With not long until the special time of year begins descending on us, we wanted to tell you how your Sitges home chefs will be celebrating. Here’s a few Spanish Christmas traditions from our corner of the world that we’d love to share with you.
La Misa Del Gallo, or The Mass of the Rooster as it’s known, is a timeless Christmas Eve tradition. It’s a time where Spanish people come together like at no other time in the year to celebrate and embrace their faith. It’s all about giving thanks, and giving back to the people around you. Interestingly, we’ll typically eat our main Christmas meal on Christmas Eve; either before or after the mass.
This is a tradition that’s unique to the Catalan region, and it’s one that has been around for hundreds of years. It literally translates to ‘pooping log’, and it’s the friendly face of Christmas in this part of Spain.
The ends of the logs are decorated with faces, simple wooden peg legs are added to lift it off the ground, and a barretina (a traditional hat) provides the finishing touch. It’s very much for children, whose job it is to look after the Caga Tió by feeding it bread and orange peel each night before bed. On the big day they hit it whilst singing a song, and cross their fingers that it will give them a mountain of nougat and other sweets to enjoy in the morning.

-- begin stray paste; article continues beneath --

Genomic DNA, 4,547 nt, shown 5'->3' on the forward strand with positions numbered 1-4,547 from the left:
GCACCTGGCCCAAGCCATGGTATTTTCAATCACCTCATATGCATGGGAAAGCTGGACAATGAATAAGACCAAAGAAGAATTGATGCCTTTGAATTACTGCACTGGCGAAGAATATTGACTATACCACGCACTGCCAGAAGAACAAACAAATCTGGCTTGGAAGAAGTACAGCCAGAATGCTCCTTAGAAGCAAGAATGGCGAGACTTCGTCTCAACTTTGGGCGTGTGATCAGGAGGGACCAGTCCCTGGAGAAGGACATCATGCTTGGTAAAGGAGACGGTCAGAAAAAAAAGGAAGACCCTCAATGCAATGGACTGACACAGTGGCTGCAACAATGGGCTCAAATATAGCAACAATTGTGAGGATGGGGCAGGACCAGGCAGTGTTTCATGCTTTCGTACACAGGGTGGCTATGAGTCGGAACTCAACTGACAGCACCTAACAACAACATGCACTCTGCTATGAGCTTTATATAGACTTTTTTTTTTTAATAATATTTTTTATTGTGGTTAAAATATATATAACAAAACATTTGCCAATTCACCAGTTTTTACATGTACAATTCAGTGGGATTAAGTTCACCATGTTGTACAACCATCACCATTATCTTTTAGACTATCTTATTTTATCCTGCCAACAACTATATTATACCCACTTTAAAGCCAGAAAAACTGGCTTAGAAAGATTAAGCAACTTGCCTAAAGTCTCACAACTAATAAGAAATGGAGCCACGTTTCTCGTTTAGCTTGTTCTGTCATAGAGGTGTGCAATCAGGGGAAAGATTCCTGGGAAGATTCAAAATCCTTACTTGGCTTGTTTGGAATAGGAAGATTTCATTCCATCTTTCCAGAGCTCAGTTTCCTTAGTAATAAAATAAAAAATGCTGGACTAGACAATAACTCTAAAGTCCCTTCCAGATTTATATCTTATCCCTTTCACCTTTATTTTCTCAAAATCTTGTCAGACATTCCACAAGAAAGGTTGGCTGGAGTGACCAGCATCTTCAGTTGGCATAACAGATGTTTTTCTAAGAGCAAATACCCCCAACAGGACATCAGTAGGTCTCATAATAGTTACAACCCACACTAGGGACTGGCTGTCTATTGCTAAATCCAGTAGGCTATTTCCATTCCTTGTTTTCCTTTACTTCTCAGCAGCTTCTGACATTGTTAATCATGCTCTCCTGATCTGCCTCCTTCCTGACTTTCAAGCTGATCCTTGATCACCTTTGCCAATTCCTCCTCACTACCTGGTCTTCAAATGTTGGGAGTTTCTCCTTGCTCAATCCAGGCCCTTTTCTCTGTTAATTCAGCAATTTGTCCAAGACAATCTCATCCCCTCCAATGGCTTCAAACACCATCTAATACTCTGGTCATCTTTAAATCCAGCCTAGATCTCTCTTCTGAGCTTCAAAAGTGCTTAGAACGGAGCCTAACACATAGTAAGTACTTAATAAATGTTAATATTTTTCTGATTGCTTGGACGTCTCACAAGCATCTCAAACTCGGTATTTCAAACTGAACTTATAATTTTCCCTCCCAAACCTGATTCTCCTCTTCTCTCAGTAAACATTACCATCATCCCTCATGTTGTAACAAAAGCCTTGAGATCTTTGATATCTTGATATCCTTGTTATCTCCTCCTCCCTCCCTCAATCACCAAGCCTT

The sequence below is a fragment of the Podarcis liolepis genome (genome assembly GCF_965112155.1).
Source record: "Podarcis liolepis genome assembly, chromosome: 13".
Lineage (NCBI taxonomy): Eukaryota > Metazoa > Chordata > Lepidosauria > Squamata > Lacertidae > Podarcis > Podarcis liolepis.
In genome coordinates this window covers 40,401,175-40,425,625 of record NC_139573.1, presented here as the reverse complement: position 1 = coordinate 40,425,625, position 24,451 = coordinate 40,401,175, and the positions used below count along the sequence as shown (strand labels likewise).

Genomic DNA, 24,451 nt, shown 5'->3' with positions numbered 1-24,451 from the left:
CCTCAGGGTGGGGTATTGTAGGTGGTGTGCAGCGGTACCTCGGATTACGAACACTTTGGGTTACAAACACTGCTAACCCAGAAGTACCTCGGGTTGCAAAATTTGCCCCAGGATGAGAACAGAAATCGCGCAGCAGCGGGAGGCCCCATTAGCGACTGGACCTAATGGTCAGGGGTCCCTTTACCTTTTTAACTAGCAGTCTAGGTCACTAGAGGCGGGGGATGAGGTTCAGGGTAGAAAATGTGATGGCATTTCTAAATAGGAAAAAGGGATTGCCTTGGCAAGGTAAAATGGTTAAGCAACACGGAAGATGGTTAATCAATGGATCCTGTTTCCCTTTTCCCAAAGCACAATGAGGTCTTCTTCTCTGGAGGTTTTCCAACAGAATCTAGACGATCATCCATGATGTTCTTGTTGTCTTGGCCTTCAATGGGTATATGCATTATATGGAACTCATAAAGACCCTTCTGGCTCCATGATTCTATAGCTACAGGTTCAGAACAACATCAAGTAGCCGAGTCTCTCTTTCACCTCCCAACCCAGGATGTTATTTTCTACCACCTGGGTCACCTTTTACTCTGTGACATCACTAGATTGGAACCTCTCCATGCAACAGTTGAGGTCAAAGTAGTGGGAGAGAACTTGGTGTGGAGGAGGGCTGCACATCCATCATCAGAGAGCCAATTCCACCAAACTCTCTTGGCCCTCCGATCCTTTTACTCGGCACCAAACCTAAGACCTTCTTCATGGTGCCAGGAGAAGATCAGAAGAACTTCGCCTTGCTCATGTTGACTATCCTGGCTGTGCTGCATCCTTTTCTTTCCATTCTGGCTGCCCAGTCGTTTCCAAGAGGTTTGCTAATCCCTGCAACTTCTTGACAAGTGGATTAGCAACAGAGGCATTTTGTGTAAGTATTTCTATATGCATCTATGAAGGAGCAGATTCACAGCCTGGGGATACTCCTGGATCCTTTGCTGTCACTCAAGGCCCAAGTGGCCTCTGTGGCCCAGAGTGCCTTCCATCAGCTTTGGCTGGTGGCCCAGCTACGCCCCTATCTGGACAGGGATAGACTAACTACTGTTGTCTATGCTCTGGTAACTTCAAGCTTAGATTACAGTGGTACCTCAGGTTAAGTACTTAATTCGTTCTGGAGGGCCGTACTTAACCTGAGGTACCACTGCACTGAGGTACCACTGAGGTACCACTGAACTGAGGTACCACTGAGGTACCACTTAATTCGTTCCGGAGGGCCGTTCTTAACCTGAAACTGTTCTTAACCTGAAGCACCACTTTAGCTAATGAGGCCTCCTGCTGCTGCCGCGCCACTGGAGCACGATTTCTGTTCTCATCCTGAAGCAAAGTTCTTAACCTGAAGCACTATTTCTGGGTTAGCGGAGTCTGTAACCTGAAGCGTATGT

You might not think that a national lottery is a big tradition; after all the one in the UK is not even 25 years old. El Gordo is a different proposition entirely however, as its origins go all the way back to 1812.
The main draw happens on the 22nd of December every year, with a few lucky people having a Christmas they’ll never forget. In fact, it’s such a big part of Christmas culture that groups of school kids can be heard singing the winning numbers like a carol.
Roscón de Reyes
If you want to wonder what we eat instead of traditional Christmas pudding, you only have to ask for a helping of Roscón de Reyes. Whilst it isn’t traditionally served until the 6th of January, it will often prove too tasty a treat to wait for.
Made from a sweet bread ring, finished with candied fruit and crushed almonds, it really is a dish to savour. Not only that, but there’s also the option to add an ample helping of whipped cream to proceedings if that takes your fancy.
Dia de los Santos Inocentes
This is the Spanish equivalent of April Fool’s Day, and it occurs on the festive date of December 28th. If you love pranks, being silly, and making your friends and family laugh, then this is certainly the day to unveil something truly special. Ideal if you want to be able to make even more memories, and extend the love and joy of the festive period.